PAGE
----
Endless Frontier Act would expand federal science, innovation competitiveness

April 29, 2021
By: Jason Rittenberg

Last week, a bipartisan, bicameral group of legislators reintroduced the Endless Frontier Act, a bill that would authorize more than $112 billion over five years for new research and commercialization activities within the National Science Foundation (NSF) and the Department of Commerce. This proposal would establish multiple tools at each agency to support regional innovation economies. Sen. Schumer (D-NY), the driving force behind the legislation and the Senate majority leader, is looking to advance the bill through the Senate quickly, but is being slowed down despite bipartisan support.


The most substantial provision of the Endless Frontier Act would create a new “Directorate for Technology and Innovation” at NSF focused on development and commercialization. The legislation proposes $100 billion over five years for this directorate, which would make it roughly twice the size of the rest of the agency. NSF would be authorized to, among other things, support consortia-based technology centers, fund STEM education opportunities at all levels of higher education, and facilitate technology transfer. These activities would be focused on 10 broad technology areas, including artificial intelligence, quantum computing, biotechnology, cybersecurity, batteries and materials science.

For technology-based economic development organizations, the most notable section of the Endless Frontier Act is a $10 billion authorization to support regional innovation through two programs. Commerce would be authorized to identify 10-15 regional technology hubs, based on proposals from broad consortia, for substantial investments in R&D, workforce, entrepreneurship and commercialization. Commerce would also be authorized to use more than $500 million to fund strategy projects to develop plans and programs to strengthen their regions.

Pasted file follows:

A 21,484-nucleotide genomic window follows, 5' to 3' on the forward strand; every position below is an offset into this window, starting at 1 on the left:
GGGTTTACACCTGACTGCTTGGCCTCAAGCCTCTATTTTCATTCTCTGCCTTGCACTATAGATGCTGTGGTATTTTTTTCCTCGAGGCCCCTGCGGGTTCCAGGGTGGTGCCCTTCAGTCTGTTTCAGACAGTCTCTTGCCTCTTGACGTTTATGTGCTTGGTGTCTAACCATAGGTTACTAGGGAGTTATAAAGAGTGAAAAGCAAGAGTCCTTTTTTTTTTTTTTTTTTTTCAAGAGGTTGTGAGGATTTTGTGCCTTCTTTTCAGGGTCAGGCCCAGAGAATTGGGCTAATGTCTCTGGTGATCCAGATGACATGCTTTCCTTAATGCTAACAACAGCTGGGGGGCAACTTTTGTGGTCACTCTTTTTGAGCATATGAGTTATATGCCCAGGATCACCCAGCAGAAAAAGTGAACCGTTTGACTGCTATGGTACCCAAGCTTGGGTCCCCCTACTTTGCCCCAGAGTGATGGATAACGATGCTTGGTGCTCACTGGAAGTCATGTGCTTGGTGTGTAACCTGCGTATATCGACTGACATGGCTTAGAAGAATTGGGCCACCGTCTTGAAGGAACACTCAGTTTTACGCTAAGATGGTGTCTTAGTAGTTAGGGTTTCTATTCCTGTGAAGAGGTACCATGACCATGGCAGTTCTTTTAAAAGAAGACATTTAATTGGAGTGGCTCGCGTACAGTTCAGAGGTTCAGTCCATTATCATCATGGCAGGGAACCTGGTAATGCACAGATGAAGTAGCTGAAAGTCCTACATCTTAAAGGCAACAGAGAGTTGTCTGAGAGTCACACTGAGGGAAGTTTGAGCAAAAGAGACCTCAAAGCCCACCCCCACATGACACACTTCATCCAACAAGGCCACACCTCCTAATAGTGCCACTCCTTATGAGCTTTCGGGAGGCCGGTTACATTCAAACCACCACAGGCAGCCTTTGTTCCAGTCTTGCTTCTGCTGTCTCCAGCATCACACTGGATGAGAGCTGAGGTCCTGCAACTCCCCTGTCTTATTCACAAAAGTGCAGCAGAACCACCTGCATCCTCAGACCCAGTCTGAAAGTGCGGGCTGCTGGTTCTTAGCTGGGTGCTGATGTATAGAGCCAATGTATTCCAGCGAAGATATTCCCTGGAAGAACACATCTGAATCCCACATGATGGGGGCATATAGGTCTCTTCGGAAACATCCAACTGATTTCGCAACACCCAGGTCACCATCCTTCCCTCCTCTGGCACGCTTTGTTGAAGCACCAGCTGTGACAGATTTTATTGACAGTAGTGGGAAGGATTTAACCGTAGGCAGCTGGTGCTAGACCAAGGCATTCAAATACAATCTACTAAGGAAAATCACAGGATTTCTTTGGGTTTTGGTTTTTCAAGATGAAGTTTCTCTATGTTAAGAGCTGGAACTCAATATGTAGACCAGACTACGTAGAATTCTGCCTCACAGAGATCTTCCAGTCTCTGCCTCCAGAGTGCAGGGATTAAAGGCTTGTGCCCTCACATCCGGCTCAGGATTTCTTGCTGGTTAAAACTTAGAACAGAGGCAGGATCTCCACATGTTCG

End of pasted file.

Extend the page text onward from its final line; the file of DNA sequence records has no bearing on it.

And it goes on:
Other sections of the legislation focus on manufacturing assistance. The bill would provide more than $2 billion to expand the network of Manufacturing USA institutes, including by adding what could be dozens of new centers. Commerce would be authorized to establish a “Supply Chain Resiliency and Crises Response Program” to invest in strengthening the nation’s supply chain.


There seems to be broad interest in Congress to pass legislation this year that will strengthen America’s global technological competitiveness. However, the exact form, timing and appropriations support for this activity is still being negotiated. The Endless Frontier Act was scheduled for a markup by the Senate commerce committee earlier this week but was pulled from the agenda after Senators proposed more than 200 amendments to the bill. There is an expectation that a markup will be rescheduled a few weeks from now.

Meanwhile, the House is moving forward with separate legislation to reauthorize the National Science Foundation and may not consider the Endless Frontier Act directly. Both of these proposals are structured currently as authorizations and will need emergency appropriations (such as through an infrastructure package) or regular discretionary appropriations to fund the proposals.

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